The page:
Charges against former Michigan governor Rick Snyder, R, and other government officials linked to the Flint water crisis must be tossed out because of problems with the prosecution that included a “one-man grand jury,” the Michigan Supreme Court ruled Tuesday.

Last year, Michigan Attorney General Dana Nessel, D, appointed a group of prosecutors to examine whether crimes were committed when Flint’s water became contaminated with lead and possible Legionella bacteria, which can lead to several health conditions, including Legionnaire’s disease. The prosecution eventually sought an indictment of Snyder on charges of willful neglect of duty, to which he pleaded not guilty.

In its opinion issued Tuesday, the Michigan Supreme Court said a “one-man grand jury” consisting of Genesee-based 7th Circuit Judge David Newblatt “considered the evidence behind closed doors, and then issued indictments against defendants [and] defendants’ cases were assigned to a Genesee Circuit Court judge.”

The court noted that the accused people in one-man grand jury cases are entitled to a preliminary examination before being brought to trial and that the single-person grand jury is not authorized to issue an indictment that would initiate a criminal prosecution.

Laws allowing one-person grand juries were enacted because police agencies are sometimes unable to effectively enforce laws, the court said, especially when it comes to corruption by government officials.

The unanimous opinion sends the case back to the 7th Circuit Court.


Michigan Supreme Court Justice Elizabeth T. Clement recused herself because she had been chief legal counsel for Snyder who was charged with willful neglect of duty in 2021, according to the Associated Press.

Michigan Solicitor General Fadwa Hammoud said the prosecution was “not over.”

“We relied upon settled law and the well-established prosecutorial tool of the one-man grand jury, used for decades, to bring forward charges against the nine defendants in the Flint water crisis,” Hammoud said in a news release Tuesday. “We still believe these charges can and will be proven in court.”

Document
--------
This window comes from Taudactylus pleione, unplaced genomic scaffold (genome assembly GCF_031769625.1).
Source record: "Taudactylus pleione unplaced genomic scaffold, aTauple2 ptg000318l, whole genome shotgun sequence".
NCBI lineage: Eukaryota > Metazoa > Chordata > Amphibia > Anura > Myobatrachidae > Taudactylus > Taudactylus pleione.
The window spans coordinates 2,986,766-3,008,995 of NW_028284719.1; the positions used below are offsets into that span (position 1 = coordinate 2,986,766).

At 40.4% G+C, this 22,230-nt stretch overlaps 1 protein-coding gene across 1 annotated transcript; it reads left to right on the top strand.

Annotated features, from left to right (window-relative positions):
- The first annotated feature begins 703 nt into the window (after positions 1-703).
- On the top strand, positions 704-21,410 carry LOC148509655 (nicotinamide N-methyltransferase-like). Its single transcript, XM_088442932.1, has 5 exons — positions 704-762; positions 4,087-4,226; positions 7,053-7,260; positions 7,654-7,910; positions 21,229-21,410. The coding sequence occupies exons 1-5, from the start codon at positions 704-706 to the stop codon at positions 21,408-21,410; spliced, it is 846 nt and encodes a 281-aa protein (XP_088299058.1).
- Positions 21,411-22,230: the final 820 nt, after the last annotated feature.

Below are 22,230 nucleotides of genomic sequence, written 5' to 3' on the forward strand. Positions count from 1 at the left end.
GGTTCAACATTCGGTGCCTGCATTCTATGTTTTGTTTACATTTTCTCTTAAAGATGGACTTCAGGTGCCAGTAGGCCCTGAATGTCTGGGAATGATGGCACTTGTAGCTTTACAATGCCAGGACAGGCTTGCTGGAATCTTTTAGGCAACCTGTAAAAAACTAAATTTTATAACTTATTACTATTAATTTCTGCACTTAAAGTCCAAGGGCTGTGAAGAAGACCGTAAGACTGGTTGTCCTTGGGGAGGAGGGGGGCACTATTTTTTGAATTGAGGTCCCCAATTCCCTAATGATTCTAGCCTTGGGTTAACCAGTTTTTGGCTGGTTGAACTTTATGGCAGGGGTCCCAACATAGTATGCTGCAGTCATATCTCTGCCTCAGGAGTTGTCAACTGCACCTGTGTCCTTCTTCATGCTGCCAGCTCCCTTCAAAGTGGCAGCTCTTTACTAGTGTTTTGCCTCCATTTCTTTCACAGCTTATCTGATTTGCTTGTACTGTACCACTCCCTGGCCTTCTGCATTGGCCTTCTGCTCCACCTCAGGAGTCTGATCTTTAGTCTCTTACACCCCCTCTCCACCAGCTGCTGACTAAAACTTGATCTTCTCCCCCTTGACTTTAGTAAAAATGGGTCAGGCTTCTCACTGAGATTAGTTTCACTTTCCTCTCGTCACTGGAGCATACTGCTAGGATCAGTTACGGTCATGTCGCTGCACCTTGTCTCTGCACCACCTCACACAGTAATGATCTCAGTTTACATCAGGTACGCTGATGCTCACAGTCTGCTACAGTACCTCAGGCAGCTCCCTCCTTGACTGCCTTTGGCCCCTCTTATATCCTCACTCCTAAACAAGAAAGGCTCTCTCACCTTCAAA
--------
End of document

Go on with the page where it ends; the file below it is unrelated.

Snyder’s legal team said in a statement to The Washington Post that “Nessel’s office egregiously mishandled these cases from the beginning.”

“As the Michigan Supreme Court makes clear, these prosecutions of Governor Snyder and the other defendants were never about seeking justice for the citizens of Flint,” the team said. “We will be moving immediately to dismiss all criminal charges against Governor Snyder based on today’s unequivocal and scathing Supreme Court ruling.”

Nick Lyon, a former Department of Health and Human Services director was among the three defendants who questioned the one-man grand jury.


Lyon said in a statement via his attorney, Chip Chamberlain, that the Michigan Supreme Court ruling marked a “victory for public service” in the state.

“State employees should not be prosecuted or demonized for just doing their job,” Lyon said. “It is a great injustice to allow politicians – acting in their own interests – to sacrifice government servants who are performing their roles in good faith under difficult circumstances.”

Requests for comment from the other two defendants who questioned the one-man grand jury, former state health department manager Nancy Peeler and former Snyder adviser Richard Baird, weren’t immediately returned Tuesday afternoon.

The Supreme Court ruling also said the 7th Circuit Court made a number of errors that included denying defendants the right to motion for dismissal.

The justices wrote that a preliminary investigation is a critical screening device to ensure that there are grounds for a person to face criminal charges. Not doing so undermines basic notions of fairness, the court wrote.

Following the proper procedures for gaining justice for Flint residents is all the more necessary, according to the court.


“The prosecution cannot cut corners – here, by not allowing defendants a preliminary examination as statutorily guaranteed – in order to prosecute defendants more efficiently,” the court said. “The criminal prosecutions provide historical context for this consequential moment in history, and future generations will look to the record as a critical and impartial answer in determining what happened in Flint.”

Flint is still dealing with the effects of deadly tainted river water that was sent to homes in a cost-saving measure. A dozen people died of a Legionnaire’s outbreak in 2014 during the crisis, though a 2019 investigation found that the death toll was probably much higher.

The Washington Post’s Kim Bellware and Brady Dennis contributed to this report.